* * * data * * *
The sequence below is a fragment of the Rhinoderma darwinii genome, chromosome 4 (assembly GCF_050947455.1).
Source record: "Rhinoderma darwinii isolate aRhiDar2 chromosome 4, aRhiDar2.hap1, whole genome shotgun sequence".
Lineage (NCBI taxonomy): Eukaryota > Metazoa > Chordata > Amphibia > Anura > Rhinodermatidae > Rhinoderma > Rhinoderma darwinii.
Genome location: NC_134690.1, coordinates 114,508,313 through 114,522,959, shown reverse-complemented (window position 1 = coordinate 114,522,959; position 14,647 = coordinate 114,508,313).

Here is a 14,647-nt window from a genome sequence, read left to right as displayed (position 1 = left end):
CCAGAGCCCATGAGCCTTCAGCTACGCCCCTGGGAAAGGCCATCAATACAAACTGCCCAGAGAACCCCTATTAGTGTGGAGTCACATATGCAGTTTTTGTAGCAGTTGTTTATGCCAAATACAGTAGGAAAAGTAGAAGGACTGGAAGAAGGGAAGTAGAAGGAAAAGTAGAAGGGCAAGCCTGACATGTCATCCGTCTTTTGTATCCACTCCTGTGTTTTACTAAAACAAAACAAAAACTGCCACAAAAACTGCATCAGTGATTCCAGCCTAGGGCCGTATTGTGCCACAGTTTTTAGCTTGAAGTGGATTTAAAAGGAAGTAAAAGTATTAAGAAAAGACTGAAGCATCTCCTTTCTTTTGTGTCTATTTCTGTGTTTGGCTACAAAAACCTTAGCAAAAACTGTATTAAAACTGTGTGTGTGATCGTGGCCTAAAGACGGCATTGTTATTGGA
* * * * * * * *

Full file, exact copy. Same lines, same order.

The sequence below is a fragment of the Rhinoderma darwinii genome, chromosome 4 (assembly GCF_050947455.1).
Source record: "Rhinoderma darwinii isolate aRhiDar2 chromosome 4, aRhiDar2.hap1, whole genome shotgun sequence".
Lineage (NCBI taxonomy): Eukaryota > Metazoa > Chordata > Amphibia > Anura > Rhinodermatidae > Rhinoderma > Rhinoderma darwinii.
Genome location: NC_134690.1, coordinates 114,508,313 through 114,522,959, shown reverse-complemented (window position 1 = coordinate 114,522,959; position 14,647 = coordinate 114,508,313).

Here is a 14,647-nt window from a genome sequence, read left to right as displayed (position 1 = left end):
CCAGAGCCCATGAGCCTTCAGCTACGCCCCTGGGAAAGGCCATCAATACAAACTGCCCAGAGAACCCCTATTAGTGTGGAGTCACATATGCAGTTTTTGTAGCAGTTGTTTATGCCAAATACAGTAGGAAAAGTAGAAGGACTGGAAGAAGGGAAGTAGAAGGAAAAGTAGAAGGGCAAGCCTGACATGTCATCCGTCTTTTGTATCCACTCCTGTGTTTTACTAAAACAAAACAAAAACTGCCACAAAAACTGCATCAGTGATTCCAGCCTAGGGCCGTATTGTGCCACAGTTTTTAGCTTGAAGTGGATTTAAAAGGAAGTAAAAGTATTAAGAAAAGACTGAAGCATCTCCTTTCTTTTGTGTCTATTTCTGTGTTTGGCTACAAAAACCTTAGCAAAAACTGTATTAAAACTGTGTGTGTGATCGTGGCCTAAAGACGGCATTGTTATTGGA